On May 7, 1835 (seven years after Schubert's death), at the Theater in der Josefstadt, Vienna, a concert-version of several numbers was staged. The work is generally considered to suffer from an extremely weak libretto. Its first full performance was not until 1897, despite "much magnificent music in Schubert’s score", when it was given at the Hoftheater Karlsruhe under the direction of Felix Mottl. The 1897 performance was edited by Mottl for the tastes of the day, resulting in scenes being cut, and ballet interludes injected into the performance.

In the 20th century, the opera received a radio broadcast from Brussels on January 14, 1926. A London concert of November 6, 1938 featured excerpts from the work. An abridged version of the opera was given in a 1959 radio broadcast from Bern, and later issued on record. The first British performance was a Radio 3 broadcast on April 10, 1971.[6] Concert versions of the opera were presented in 1978 in Perugia, and in 1980 in Aachen, and staged revivals (presumably of the Mottl version) took place in the early 1980s in Philadelphia, Augsburg, and Hermance. In 1988, Claudio Abbado directed performances of a complete staging of the opera (likely the first performances that used all of Schubert's music) at the Theater an der Wien, which formed the basis of the first complete recording of the work.

Other than being the only one of the heroes who finishes up without a girl, his is not even one of the most distinctive parts and he gets nothing to sing in Act II. Florinda is a more dramatic role than the rest put together despite not appearing in Act I. The basis of the plot is as follows:- Emma daughter of Charlemagne secretly loves Eginhard who is out of favour with her father who is at war with the Moors. In Charlemagne's victorious retinue is Roland who has captured Fierrabras son of the Moorish Prince Boland. Fierrabras secretly loves Emma since he met her in Italy 4 years previously. Roland secretly loves Florinda sister of Fierrabras after meeting her in Italy at the same time. Fierrabras is gutted to find that Emma loves Eginhard, but tries to protect their secret from Charlemagne who gets the idea that Fierrabras must have seduced Emma. Got all that? Oliver is also in Charlemagne's retinue but has only a minor part compared with Roland who is on no account to be confused with Boland. To my Anglophone ears Boland seems an odd name to come from that part of the world, but he is not alone in that -- the minor Latin epic poet Silius Italicus has a Carthaginian soothsayer called Bogus. Another intriguing touch is that Boland plans to burn his foes at the stake. I thought it was Christians who did that.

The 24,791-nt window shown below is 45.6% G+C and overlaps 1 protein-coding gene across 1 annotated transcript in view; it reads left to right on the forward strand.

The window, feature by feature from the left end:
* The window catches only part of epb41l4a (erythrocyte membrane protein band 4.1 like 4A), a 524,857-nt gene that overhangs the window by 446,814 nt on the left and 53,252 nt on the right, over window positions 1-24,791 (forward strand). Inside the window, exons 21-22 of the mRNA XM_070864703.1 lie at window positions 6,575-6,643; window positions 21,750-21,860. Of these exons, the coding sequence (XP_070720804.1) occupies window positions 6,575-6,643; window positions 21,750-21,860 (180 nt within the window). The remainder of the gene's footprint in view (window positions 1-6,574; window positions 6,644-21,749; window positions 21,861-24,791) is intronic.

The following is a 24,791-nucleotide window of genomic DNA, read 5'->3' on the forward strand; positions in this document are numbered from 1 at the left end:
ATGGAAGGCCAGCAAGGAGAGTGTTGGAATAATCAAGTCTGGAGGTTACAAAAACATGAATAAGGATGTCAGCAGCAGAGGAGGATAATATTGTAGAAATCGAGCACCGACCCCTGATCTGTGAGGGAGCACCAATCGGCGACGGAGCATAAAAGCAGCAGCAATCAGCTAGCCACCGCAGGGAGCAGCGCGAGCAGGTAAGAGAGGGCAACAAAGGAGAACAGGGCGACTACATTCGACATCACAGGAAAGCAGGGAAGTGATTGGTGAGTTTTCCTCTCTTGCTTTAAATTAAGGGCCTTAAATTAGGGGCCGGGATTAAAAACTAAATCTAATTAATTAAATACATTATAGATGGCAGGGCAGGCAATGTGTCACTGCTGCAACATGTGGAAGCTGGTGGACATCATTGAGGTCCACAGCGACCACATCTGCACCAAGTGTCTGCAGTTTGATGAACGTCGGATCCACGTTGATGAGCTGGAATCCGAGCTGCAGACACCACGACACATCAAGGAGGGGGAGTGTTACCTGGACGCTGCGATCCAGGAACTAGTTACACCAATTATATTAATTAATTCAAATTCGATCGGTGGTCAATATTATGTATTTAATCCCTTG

In Act II some melodramatic, if not exactly dramatic, action gets going. It seems to have been Liszt who originally said that Schubert could not compose operas. I am not about to contradict the great man, but a more charitable view could see his statement as a bit of a sweeper. The very helpful liner notes say very sensibly that Fierrabras probably makes a good spectacular, and that combined with the music, which after all is not by just anyone, makes it perfectly viable on its own terms. Mozart or Verdi, born dramatists both, would probably have struggled to give individuality to the characters, and Schubert was only feeling his way in opera. I for one would certainly go to see it if I got the chance.


The music is good without being exactly the greatest Schubert. Act I is mainly ensembles and you could well find some new favourite Schubert tunes among them if the score is new to you. Act II, as well as having some real action, starts with the best tune of all oddly prefaced with a single all-together-now chord, much the way Jimmy Shand and his Band used to start everything. The singing strikes me as very good without any of it being exceptional, and the recording ditto. In the last resort this is a major piece of out-of-the-way Schubert. I believe he had the greatest purely musical gift any man ever had, and he would surely have achieved things unthinkable, in this form as in the others, had he lived. The liner gives the first line of each number followed by a summary of the rest rather than the full libretto, which strikes me as admirably practical. So 5 stars and no nitpicking. ---David Bryson